Caribbean issue divides Mass. lawmakers

Sen. Edward J. Markey, D-Mass.
Associated Press / J. Scott Applewhite

The impending deportation of Haitians and people of Haitian descent who were born in the Dominican Republic is dividing legislators in Massachusetts, according to reports in Boston, Mass.

Nationals of the Dominican Republic and Haitians are among the largest immigrant communities in Massachusetts, and, over the years, they have built alliances on issues such as education, immigration and jobs.

But now the conflict roiling the Dominican Republic is testing those loyalties and pushing Massachusetts politicians to take sides in the Caribbean fray, according to the Boston Globe.

In Boston, tensions escalated in recent weeks amid widespread confusion over the effect of the Dominican Republic’s plans for enforcing its immigration laws, noted the paper on Saturday.

Dorcena Forry, a Massachusetts senator of Haitian parentage, said she received death threats after she called for the travel boycott of the Dominican Republic last month, according to the Globe.

On July 9, dozens of flag-waving protesters on both sides clashed in front of the Dominican Republic consulate in Boston. The next day, Boston Mayor Martin J. Walsh called a special meeting to say he did not support the boycott, after an aide had publicly said he did, the Globe reported.

In a highly unusual move, last week a Dominican Republic diplomat, Dominico Cabral, attacked Massachusetts politicians who support the boycott.

In comments to Spanish-language media here and overseas, he called the travel boycott a “dirty campaign” that would hurt Forry and others with Dominican-American voters.

Massachusetts is home to more than 120,000 people of Dominican Republic descent, including immigrants and their US-born children, and 77,000 Haitian-Americans, according to the U.S. census.

“This is a humanitarian crisis. We get that the Dominican Republic is a sovereign nation,” Forry said.

But Cabral, the former Dominican Republic Consul General in Boston, said: “We’re going to make the difference in the next elections. And if she persists in this, she’s going to lose. And the mayor, too.”

Dominican Republic officials insist that nobody has been deported from the country since late 2013, after their nation’s highest court, reinterpreting a constitutional provision, ruled that Dominican-born children of undocumented immigrants were not entitled to citizenship, the Globe said.

It said the ruling effectively revoked the citizenship of as many as 200,000 native-born Dominicans, mainly children of Haitian immigrants to the Dominican Republic.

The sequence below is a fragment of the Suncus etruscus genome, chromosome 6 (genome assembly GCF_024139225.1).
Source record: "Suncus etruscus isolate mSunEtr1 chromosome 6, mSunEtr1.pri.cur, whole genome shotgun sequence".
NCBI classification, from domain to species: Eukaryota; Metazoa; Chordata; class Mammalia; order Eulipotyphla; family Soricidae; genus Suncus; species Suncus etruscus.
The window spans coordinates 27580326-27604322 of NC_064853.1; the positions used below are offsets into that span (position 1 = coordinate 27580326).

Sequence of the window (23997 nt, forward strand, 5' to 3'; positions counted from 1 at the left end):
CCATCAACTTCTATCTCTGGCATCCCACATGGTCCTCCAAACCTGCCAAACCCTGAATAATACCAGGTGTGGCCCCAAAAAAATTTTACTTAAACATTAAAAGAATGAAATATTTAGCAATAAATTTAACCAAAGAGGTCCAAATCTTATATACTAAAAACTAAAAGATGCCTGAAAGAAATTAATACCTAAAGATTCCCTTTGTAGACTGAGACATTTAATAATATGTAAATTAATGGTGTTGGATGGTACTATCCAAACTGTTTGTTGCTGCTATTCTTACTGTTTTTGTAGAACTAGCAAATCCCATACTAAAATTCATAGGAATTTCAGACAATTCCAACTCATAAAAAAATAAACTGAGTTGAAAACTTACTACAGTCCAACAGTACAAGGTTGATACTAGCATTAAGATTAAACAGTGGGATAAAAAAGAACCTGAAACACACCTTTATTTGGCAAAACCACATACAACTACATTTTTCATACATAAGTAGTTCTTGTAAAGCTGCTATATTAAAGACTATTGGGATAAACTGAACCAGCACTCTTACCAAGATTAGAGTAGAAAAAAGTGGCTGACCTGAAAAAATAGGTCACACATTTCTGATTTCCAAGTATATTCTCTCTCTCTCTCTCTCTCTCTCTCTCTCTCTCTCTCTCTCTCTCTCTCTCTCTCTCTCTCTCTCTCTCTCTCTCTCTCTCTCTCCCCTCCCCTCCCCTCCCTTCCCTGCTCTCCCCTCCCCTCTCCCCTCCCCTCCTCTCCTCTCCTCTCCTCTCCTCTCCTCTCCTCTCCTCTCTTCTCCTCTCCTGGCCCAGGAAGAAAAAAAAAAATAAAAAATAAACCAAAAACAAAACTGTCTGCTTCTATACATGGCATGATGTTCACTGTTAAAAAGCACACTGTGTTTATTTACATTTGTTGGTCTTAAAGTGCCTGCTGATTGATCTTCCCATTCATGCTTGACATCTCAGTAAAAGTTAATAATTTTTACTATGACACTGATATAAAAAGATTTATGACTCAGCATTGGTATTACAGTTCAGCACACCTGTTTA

The Globe noted that the order was retroactive to 1929. Amid international outcry, the country passed a law allowing those affected to apply for citizenship.

Separately, also in response to the court ruling, the president of the Dominican Republic cleared the way for people in the country illegally to apply for legal residency by June 17 or face possible deportation.

The deadline reignited the international debate and generated fears of deportations, even for those born in the country, the Globe said.

“No one born in the Dominican Republic will be deported,” Jose Tomas Perez, the Dominican ambassador to the United States, wrote in a July 11 column in El Nuevo Herald, the Spanish version of the Miami Herald.

But lawyers and others say the situation is more complex. They say the citizenship application process is so bureaucratic — demanding notarized documents that many native-born Dominicans do not have — that most have been shut out, the Globe said.

It said about 55,000 native-born Dominicans with foreign parents have been approved, while another 9,000 applications are pending.

“We need to find a solution, not to add more fuel to the fire,” said Massachusetts State Representative Frank Moran, who opposes the boycott.

U.S. Senator Edward J. Markey called the application process “overly burdensome” in a letter to the U.S. State Department earlier this month, and U..S Secretary of State John Kerry, former Massachusetts governor, expressed similar concerns in a statement, according to the Globe.

Wade McMullen, managing attorney at the Robert F. Kennedy Center for Justice & Human Rights, a Washington nonprofit representing stateless Dominicans, said many people of Haitian descent fear they will face deportation once the controversy dies down.

“Many of them are multi-generation Dominican. They only speak Spanish,” he said. Haitians speak French or Creole. “They have never been outside of the country. They’ve never traveled to Haiti.”

And although Dominican officials say nobody has been deported, media reports have documented some deportations, and tens of thousands of people have left on their own accord, some fearing violence if they don’t.

In his letter to the State Department, Markey said the Dominican Republic government was “brazenly” encouraging the departures by providing free rides to the border.

Former Boston lawmaker Marie St. Fleur, a Haitian-American who favors the boycott, said many immigrants and their children do not know the long history between the countries.

Nationals of the Dominican Republic have recruited Haitians to work there for over a century, but many were often mistreated, said the Globe, pointing to one example – the 1937 massacre of thousands of Haitians by Dominican soldiers.

In 2010, the Dominican Republic amended its constitution to bar Dominican Republic-born children of illegal immigrants from obtaining citizenship. In the United States, people born in the country are citizens at birth, the Globe noted.

“There needs to be a better job of pulling people together, and having conversations and really sharing the history so that it’s about fixing the problem,” St. Fleur said.

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